Dhoni changed whole face of Indian cricket, says Misbah
SOUTHAMPTON: Pakistan head coach Misbah-ul-Haq said Mahendra Singh Dhoni had ‘changed the whole face of Indian cricket’ after the former captain announced his international retirement on Saturday.
Dhoni, a 39-year-old wicket-keeper/batsman, is India’s most successful skipper, having played a starring role in their 2011 World Cup final win on home soil and also guided them to victory in the inaugural T20 World Cup final and the Champions Trophy.
“He’s a big name in Indian cricket, he’s served Indian cricket very well,” Misbah, who played against Dhoni, said after the third day’s play in the second Test between England and Pakistan at Southampton was washed out.
Misbah added Dhoni, known for his unflappable demeanour at the crease, had altered the mentality of the Indian team.
“One of the greats I think, the way he changed the approach and especially he achieved so much for Indian cricket, winning the World Cup, winning the Champions Trophy, winning the T20 World Cup,” said Misbah.
“He’s got all the trophies in his bag,” added the former batsman, a member of the Pakistan side that suffered a dramatic five-run defeat by arch-rivals India in the 2007 World Twenty20 final in Johannesburg.
Dhoni was also renowned for his ability under pressure, a talent he demonstrated during his 91 not out against Sri Lanka in the 2011 World Cup final in Mumbai where he sealed a six-wicket win in style with a towering six off Nuwan Kulasekara after promoting himself up the batting order.
“He was such a cool captain on the outside, but from the inside such an aggressive player,” said former Pakistan skipper Misbah, who also paid tribute to Dhoni’s qualities as a tactician and man-manager. “He was such a ‘shrewd’, you could say, captain — the way he handled the team, the way he just developed the team and changed the team from seniors [senior players], brought up some juniors.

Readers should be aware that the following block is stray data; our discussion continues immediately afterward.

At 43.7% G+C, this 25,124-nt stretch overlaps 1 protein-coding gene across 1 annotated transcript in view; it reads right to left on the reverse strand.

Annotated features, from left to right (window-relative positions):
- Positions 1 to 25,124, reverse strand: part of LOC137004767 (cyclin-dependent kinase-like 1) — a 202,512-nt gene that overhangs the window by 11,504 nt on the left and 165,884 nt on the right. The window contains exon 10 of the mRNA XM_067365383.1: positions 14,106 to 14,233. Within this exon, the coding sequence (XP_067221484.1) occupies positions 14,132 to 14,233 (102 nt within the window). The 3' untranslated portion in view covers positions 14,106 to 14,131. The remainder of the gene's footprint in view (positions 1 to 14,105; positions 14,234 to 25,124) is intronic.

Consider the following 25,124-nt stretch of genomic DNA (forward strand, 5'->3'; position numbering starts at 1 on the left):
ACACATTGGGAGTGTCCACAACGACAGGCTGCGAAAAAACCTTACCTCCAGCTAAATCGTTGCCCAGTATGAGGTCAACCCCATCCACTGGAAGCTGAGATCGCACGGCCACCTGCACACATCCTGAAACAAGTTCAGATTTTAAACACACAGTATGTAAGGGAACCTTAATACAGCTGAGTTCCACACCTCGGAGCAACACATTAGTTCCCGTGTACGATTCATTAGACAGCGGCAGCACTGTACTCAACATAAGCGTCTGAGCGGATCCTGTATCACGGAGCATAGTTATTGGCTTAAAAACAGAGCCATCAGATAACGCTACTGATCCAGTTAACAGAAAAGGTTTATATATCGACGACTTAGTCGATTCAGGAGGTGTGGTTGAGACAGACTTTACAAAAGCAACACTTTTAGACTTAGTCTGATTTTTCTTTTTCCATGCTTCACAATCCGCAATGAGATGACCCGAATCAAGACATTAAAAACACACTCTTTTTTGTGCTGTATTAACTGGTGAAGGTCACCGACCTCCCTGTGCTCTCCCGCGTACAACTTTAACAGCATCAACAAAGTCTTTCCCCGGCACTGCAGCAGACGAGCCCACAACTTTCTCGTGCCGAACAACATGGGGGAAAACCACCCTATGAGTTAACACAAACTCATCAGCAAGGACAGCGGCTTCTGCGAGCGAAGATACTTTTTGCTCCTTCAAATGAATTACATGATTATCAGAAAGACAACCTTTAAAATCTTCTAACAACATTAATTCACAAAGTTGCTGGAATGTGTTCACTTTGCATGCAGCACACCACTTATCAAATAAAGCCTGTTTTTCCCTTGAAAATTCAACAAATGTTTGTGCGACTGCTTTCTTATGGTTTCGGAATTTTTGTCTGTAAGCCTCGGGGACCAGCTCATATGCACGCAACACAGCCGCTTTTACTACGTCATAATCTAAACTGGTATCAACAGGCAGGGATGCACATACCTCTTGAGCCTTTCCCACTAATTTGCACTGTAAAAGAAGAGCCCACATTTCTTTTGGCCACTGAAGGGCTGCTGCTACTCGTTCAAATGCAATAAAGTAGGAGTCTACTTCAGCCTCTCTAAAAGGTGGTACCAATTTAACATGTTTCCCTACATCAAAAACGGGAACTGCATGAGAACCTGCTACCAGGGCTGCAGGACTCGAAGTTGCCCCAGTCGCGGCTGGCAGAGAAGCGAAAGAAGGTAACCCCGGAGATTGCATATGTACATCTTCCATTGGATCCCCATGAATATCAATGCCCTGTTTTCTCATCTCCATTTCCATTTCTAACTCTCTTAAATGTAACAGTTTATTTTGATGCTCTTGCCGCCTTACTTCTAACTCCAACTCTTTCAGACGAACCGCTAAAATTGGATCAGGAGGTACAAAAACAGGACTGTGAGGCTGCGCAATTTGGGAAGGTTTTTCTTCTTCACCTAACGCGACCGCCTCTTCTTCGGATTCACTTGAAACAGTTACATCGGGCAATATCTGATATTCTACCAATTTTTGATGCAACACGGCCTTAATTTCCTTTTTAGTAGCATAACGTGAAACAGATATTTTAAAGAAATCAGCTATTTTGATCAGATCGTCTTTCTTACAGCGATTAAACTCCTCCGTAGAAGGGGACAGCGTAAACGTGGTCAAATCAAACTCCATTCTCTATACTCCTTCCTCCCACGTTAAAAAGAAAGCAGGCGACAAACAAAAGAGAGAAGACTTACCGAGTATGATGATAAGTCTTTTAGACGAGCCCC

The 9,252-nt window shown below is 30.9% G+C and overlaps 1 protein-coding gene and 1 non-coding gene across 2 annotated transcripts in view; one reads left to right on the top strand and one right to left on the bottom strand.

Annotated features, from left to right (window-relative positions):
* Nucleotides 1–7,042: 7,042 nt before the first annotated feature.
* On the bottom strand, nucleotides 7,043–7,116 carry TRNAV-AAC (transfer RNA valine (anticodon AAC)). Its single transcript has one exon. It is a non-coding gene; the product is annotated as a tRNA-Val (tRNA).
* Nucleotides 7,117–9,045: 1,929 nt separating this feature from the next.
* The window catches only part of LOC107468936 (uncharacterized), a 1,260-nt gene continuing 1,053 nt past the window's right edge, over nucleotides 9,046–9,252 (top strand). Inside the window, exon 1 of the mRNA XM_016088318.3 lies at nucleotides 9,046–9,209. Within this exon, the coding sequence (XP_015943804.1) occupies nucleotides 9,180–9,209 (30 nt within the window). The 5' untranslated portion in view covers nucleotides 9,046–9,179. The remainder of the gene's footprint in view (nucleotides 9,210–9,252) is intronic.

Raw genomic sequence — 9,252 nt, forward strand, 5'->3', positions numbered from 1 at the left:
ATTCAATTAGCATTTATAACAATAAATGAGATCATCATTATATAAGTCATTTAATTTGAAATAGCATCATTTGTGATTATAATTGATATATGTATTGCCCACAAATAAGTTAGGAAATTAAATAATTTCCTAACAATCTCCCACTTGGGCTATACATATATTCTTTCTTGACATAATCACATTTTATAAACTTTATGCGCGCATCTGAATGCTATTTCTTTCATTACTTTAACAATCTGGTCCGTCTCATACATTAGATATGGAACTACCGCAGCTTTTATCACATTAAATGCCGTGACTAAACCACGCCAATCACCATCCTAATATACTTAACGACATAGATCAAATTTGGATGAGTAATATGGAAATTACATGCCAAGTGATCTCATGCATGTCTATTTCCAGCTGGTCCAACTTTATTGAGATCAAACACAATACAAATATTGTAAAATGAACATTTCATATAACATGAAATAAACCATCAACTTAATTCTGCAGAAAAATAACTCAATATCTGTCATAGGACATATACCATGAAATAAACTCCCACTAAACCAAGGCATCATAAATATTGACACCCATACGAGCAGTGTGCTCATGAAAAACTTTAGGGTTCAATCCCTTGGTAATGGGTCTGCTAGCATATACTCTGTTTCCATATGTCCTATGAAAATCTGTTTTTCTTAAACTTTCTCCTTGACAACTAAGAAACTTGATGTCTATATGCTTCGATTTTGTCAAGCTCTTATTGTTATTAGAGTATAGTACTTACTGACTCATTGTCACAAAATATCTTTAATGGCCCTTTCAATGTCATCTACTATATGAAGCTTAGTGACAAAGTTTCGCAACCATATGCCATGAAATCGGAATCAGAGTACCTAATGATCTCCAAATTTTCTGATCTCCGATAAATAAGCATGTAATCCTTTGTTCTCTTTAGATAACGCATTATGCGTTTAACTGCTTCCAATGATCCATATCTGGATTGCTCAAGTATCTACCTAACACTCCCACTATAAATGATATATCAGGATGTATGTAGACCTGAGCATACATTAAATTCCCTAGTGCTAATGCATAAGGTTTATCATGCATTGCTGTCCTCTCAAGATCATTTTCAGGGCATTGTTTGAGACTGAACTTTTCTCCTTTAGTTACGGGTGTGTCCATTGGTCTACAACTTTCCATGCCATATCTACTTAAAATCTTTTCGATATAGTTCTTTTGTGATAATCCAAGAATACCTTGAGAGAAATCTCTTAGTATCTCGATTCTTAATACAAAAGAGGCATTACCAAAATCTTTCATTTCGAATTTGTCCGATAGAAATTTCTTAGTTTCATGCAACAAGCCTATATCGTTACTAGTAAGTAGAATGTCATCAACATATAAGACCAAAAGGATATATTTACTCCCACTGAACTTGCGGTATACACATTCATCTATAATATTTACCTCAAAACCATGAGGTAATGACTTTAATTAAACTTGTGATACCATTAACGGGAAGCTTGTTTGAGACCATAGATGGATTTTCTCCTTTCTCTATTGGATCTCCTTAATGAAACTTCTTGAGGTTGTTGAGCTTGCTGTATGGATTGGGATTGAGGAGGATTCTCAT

“He changed the whole culture of the team, the whole face of Indian cricket — a wonderful servant of the game.”
Misbah added that under Dhoni the national side had gone on to greater heights than even the celebrated team captained by Sourav Ganguly, now the president of the Board of Control for Cricket in India.
“He was the one name who really took Indian cricket from wherever Sourav left the team and then from there on he did wonders for Indian cricket,” said Misbah. “Such a wonderful person and a very, very good captain.”
Former England captains Michael Vaughan and Nasser Hussain described Dhoni as arguably the greatest white-ball skipper in the history of the game.
“What an incredible international career. You could argue the greatest ever white ball captain & finisher,” tweeted Vaughan.
Hussain also praised Dhoni’s ability to finish a game in style.
“A great captain, probably the best white-ball captain there has ever been,” Hussain told Sky Sports. “And also a cool, calm customer under pressure; a great finisher of a game, the game wasn’t won until you got Dhoni out.”
Australian spin great Shane Warne was another admirer of Dhoni’s phlegmatic brand of leadership.
“He had a calmness about him that was fantastic and he always got the best out of his team…” Warne told Sky Sports. “His players really respected him and responded to the way Dhoni wanted to play the game.”
Warne also extended a public invitation to Dhoni to play next year in The Hundred, English cricket’s new short-form competition, where he has taken on the role as head coach for the London Spirit.
“I just wonder if I could get him down to the London Spirit next year for The Hundred,” Warne said. “I might put out a call to see if he wants to play at Lord’s. I’ll find the money, MS!”
Cricketers from across the globe and Indian media paid tribute to the glittering career of Dhoni, who was fondly called ‘Mahi’ by his team-mates.
“One of the true legends of Indian cricket and one of the greatest captains, congratulations on a great career MS Dhoni! All the best for your future,” former Pakistan skipper Shahid Afridi said on social media.
“M.S. Dhoni is one of the all-time greats of the game,” International Cricket Council’s chief executive Manu Sawhney said in a statement. “He has inspired a whole generation and will be sorely missed.”
The Times of India splashed across its front page: “The end of an era: Dhoni calls it a day, Mahi way.”
Published in Dawn, August 17th, 2020